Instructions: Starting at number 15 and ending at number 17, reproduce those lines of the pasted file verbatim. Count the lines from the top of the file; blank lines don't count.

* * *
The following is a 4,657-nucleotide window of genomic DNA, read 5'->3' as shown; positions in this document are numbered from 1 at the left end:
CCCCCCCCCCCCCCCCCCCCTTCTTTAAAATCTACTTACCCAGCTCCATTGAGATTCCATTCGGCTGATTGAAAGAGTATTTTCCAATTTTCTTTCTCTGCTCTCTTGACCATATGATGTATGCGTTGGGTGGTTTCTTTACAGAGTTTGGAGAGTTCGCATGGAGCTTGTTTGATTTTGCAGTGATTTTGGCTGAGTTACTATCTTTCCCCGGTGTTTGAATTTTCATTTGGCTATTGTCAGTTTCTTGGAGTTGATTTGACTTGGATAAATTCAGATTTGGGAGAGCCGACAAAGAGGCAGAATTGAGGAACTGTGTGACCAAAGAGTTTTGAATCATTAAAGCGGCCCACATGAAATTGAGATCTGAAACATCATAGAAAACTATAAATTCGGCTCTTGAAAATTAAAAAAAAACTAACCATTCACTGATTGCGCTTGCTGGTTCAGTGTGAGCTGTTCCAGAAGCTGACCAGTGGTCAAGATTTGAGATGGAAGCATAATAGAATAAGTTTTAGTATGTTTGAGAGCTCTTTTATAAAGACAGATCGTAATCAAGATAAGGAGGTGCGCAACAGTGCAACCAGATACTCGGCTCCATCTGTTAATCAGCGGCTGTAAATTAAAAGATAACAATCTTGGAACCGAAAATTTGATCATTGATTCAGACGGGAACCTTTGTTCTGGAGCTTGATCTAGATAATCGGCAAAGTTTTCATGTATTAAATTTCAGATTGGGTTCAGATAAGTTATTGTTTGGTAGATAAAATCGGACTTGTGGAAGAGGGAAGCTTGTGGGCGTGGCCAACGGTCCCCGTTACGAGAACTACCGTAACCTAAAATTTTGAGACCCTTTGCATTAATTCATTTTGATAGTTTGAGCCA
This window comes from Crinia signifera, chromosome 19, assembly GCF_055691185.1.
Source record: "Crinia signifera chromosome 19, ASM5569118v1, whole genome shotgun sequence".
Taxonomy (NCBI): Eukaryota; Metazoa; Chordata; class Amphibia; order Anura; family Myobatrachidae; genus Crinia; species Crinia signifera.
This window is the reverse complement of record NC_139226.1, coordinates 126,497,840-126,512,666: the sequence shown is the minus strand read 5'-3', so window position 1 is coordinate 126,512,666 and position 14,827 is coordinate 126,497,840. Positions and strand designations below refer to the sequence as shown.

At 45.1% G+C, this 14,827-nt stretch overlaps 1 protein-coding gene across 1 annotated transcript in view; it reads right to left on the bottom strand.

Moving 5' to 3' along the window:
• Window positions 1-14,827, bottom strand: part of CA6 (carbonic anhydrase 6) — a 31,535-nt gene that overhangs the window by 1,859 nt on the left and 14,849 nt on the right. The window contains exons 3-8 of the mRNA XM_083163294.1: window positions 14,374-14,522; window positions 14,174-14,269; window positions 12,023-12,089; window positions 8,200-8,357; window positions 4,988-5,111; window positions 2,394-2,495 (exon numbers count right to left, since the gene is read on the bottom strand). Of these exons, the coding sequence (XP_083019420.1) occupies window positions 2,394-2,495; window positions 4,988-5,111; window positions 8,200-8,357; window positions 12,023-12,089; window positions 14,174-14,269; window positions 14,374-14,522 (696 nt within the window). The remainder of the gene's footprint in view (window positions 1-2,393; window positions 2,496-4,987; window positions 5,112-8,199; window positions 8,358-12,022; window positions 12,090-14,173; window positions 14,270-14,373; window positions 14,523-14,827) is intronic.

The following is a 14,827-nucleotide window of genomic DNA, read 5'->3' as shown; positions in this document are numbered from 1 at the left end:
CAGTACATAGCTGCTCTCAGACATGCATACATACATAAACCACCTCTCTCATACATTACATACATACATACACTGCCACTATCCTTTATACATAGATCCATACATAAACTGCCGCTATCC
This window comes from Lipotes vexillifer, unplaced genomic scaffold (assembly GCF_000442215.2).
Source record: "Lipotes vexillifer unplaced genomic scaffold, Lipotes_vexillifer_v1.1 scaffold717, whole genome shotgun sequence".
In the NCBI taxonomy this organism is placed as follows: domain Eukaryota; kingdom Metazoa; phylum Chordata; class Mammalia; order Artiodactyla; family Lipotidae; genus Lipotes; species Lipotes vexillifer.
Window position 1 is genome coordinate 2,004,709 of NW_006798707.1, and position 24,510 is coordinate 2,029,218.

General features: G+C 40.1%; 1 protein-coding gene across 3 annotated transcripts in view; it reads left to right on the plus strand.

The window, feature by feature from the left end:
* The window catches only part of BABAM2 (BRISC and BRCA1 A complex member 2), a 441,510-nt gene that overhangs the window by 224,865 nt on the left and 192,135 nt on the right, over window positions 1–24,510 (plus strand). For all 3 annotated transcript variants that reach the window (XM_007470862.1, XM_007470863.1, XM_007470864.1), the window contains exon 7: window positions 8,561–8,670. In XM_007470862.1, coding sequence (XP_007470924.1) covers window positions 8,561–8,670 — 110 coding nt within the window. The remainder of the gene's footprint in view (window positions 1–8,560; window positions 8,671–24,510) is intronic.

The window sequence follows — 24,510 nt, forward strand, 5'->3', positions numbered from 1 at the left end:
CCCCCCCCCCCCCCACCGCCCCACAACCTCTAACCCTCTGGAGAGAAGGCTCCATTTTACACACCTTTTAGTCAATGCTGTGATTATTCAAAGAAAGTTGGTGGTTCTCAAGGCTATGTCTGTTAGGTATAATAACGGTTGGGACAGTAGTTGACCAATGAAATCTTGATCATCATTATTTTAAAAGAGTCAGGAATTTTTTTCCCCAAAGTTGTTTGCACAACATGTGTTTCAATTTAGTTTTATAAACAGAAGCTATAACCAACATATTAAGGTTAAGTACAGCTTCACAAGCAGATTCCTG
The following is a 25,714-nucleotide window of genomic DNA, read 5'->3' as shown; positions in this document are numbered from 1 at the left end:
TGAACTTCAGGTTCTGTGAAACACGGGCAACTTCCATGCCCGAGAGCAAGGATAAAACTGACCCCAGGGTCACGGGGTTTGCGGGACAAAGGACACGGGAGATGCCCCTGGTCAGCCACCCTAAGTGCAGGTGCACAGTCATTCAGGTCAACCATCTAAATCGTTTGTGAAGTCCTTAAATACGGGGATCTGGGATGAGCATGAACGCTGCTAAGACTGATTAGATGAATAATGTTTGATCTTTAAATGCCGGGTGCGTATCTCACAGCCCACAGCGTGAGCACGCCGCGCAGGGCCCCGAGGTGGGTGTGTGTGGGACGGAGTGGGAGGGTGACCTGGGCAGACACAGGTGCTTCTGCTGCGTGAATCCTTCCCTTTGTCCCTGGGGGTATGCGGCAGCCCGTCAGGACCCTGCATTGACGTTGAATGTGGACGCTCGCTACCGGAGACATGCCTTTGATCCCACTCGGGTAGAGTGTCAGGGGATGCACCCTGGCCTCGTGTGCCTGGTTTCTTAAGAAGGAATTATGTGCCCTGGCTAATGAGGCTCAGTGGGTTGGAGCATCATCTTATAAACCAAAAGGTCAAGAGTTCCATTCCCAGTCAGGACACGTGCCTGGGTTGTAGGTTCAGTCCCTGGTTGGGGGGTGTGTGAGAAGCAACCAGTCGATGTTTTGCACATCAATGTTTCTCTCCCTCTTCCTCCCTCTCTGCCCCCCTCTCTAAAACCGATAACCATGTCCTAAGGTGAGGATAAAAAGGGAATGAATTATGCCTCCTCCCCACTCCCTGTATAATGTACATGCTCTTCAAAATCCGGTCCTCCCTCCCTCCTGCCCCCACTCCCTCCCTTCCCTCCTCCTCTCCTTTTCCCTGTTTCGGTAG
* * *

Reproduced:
Window position 1 is genome coordinate 2,004,709 of NW_006798707.1, and position 24,510 is coordinate 2,029,218.

General features: G+C 40.1%; 1 protein-coding gene across 3 annotated transcripts in view; it reads left to right on the plus strand.

The window, feature by feature from the left end: